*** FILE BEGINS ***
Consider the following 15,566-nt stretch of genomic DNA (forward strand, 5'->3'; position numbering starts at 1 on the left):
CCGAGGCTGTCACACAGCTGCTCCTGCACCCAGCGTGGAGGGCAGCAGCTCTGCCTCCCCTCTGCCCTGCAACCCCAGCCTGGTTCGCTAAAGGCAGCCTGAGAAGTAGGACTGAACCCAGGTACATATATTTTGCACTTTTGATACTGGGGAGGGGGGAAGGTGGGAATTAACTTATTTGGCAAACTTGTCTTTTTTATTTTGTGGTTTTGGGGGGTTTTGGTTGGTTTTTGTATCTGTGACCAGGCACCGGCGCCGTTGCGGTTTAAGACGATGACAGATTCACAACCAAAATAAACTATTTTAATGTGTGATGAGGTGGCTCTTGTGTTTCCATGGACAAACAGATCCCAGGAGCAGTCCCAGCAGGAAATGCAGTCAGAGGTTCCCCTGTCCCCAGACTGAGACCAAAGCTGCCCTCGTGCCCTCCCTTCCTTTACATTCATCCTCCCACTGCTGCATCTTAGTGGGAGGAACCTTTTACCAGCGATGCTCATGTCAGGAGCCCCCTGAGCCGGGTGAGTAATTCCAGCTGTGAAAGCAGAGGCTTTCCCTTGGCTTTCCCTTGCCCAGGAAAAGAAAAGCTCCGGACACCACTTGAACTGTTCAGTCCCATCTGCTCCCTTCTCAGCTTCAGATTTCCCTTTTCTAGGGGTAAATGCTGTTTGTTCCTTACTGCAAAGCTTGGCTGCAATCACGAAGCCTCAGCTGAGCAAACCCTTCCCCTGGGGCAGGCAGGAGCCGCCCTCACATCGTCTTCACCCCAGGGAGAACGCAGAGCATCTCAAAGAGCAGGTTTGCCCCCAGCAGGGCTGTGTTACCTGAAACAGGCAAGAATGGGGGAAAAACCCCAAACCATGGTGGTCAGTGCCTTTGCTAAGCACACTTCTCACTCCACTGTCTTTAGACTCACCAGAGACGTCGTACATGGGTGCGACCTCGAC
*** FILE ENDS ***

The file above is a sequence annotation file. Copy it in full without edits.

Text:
Consider the following 15,566-nt stretch of genomic DNA (forward strand, 5'->3'; position numbering starts at 1 on the left):
CCGAGGCTGTCACACAGCTGCTCCTGCACCCAGCGTGGAGGGCAGCAGCTCTGCCTCCCCTCTGCCCTGCAACCCCAGCCTGGTTCGCTAAAGGCAGCCTGAGAAGTAGGACTGAACCCAGGTACATATATTTTGCACTTTTGATACTGGGGAGGGGGGAAGGTGGGAATTAACTTATTTGGCAAACTTGTCTTTTTTATTTTGTGGTTTTGGGGGGTTTTGGTTGGTTTTTGTATCTGTGACCAGGCACCGGCGCCGTTGCGGTTTAAGACGATGACAGATTCACAACCAAAATAAACTATTTTAATGTGTGATGAGGTGGCTCTTGTGTTTCCATGGACAAACAGATCCCAGGAGCAGTCCCAGCAGGAAATGCAGTCAGAGGTTCCCCTGTCCCCAGACTGAGACCAAAGCTGCCCTCGTGCCCTCCCTTCCTTTACATTCATCCTCCCACTGCTGCATCTTAGTGGGAGGAACCTTTTACCAGCGATGCTCATGTCAGGAGCCCCCTGAGCCGGGTGAGTAATTCCAGCTGTGAAAGCAGAGGCTTTCCCTTGGCTTTCCCTTGCCCAGGAAAAGAAAAGCTCCGGACACCACTTGAACTGTTCAGTCCCATCTGCTCCCTTCTCAGCTTCAGATTTCCCTTTTCTAGGGGTAAATGCTGTTTGTTCCTTACTGCAAAGCTTGGCTGCAATCACGAAGCCTCAGCTGAGCAAACCCTTCCCCTGGGGCAGGCAGGAGCCGCCCTCACATCGTCTTCACCCCAGGGAGAACGCAGAGCATCTCAAAGAGCAGGTTTGCCCCCAGCAGGGCTGTGTTACCTGAAACAGGCAAGAATGGGGGAAAAACCCCAAACCATGGTGGTCAGTGCCTTTGCTAAGCACACTTCTCACTCCACTGTCTTTAGACTCACCAGAGACGTCGTACATGGGTGCGACCTCGAC